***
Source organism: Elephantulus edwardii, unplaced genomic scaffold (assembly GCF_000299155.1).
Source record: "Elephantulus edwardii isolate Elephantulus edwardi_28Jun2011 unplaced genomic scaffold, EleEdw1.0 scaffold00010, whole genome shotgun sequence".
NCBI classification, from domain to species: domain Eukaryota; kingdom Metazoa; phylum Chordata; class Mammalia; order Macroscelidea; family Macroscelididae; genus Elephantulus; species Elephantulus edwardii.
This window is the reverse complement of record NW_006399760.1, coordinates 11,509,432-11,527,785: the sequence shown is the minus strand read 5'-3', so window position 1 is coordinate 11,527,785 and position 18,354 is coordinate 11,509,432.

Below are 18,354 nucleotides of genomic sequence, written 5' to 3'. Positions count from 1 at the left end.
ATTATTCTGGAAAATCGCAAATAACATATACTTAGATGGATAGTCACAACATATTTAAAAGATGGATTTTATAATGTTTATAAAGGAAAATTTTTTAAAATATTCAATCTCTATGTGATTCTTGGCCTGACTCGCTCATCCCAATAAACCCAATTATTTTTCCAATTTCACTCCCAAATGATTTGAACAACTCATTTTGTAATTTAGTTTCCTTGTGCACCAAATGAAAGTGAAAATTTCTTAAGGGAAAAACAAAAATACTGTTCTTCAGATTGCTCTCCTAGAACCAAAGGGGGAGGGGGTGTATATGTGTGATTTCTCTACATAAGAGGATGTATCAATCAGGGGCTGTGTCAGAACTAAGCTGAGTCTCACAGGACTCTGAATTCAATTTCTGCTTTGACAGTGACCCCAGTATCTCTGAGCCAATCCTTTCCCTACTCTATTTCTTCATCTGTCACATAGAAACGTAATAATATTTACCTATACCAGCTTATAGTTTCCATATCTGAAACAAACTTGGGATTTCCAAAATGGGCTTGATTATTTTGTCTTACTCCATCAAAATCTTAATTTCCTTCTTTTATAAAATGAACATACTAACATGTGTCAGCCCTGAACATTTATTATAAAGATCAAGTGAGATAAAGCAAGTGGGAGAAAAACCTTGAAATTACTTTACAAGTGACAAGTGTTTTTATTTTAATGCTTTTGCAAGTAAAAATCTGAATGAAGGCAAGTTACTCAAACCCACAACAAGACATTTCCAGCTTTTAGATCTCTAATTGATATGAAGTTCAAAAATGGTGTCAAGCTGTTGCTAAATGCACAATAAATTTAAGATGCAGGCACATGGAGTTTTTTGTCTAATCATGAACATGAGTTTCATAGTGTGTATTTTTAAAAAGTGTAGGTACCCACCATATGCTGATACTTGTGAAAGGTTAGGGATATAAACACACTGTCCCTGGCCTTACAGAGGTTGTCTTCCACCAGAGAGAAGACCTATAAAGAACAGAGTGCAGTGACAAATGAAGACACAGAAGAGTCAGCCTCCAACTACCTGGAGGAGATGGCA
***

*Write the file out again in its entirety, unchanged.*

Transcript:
Source organism: Elephantulus edwardii, unplaced genomic scaffold (assembly GCF_000299155.1).
Source record: "Elephantulus edwardii isolate Elephantulus edwardi_28Jun2011 unplaced genomic scaffold, EleEdw1.0 scaffold00010, whole genome shotgun sequence".
NCBI classification, from domain to species: domain Eukaryota; kingdom Metazoa; phylum Chordata; class Mammalia; order Macroscelidea; family Macroscelididae; genus Elephantulus; species Elephantulus edwardii.
This window is the reverse complement of record NW_006399760.1, coordinates 11,509,432-11,527,785: the sequence shown is the minus strand read 5'-3', so window position 1 is coordinate 11,527,785 and position 18,354 is coordinate 11,509,432.

Below are 18,354 nucleotides of genomic sequence, written 5' to 3'. Positions count from 1 at the left end.
ATTATTCTGGAAAATCGCAAATAACATATACTTAGATGGATAGTCACAACATATTTAAAAGATGGATTTTATAATGTTTATAAAGGAAAATTTTTTAAAATATTCAATCTCTATGTGATTCTTGGCCTGACTCGCTCATCCCAATAAACCCAATTATTTTTCCAATTTCACTCCCAAATGATTTGAACAACTCATTTTGTAATTTAGTTTCCTTGTGCACCAAATGAAAGTGAAAATTTCTTAAGGGAAAAACAAAAATACTGTTCTTCAGATTGCTCTCCTAGAACCAAAGGGGGAGGGGGTGTATATGTGTGATTTCTCTACATAAGAGGATGTATCAATCAGGGGCTGTGTCAGAACTAAGCTGAGTCTCACAGGACTCTGAATTCAATTTCTGCTTTGACAGTGACCCCAGTATCTCTGAGCCAATCCTTTCCCTACTCTATTTCTTCATCTGTCACATAGAAACGTAATAATATTTACCTATACCAGCTTATAGTTTCCATATCTGAAACAAACTTGGGATTTCCAAAATGGGCTTGATTATTTTGTCTTACTCCATCAAAATCTTAATTTCCTTCTTTTATAAAATGAACATACTAACATGTGTCAGCCCTGAACATTTATTATAAAGATCAAGTGAGATAAAGCAAGTGGGAGAAAAACCTTGAAATTACTTTACAAGTGACAAGTGTTTTTATTTTAATGCTTTTGCAAGTAAAAATCTGAATGAAGGCAAGTTACTCAAACCCACAACAAGACATTTCCAGCTTTTAGATCTCTAATTGATATGAAGTTCAAAAATGGTGTCAAGCTGTTGCTAAATGCACAATAAATTTAAGATGCAGGCACATGGAGTTTTTTGTCTAATCATGAACATGAGTTTCATAGTGTGTATTTTTAAAAAGTGTAGGTACCCACCATATGCTGATACTTGTGAAAGGTTAGGGATATAAACACACTGTCCCTGGCCTTACAGAGGTTGTCTTCCACCAGAGAGAAGACCTATAAAGAACAGAGTGCAGTGACAAATGAAGACACAGAAGAGTCAGCCTCCAACTACCTGGAGGAGATGGCA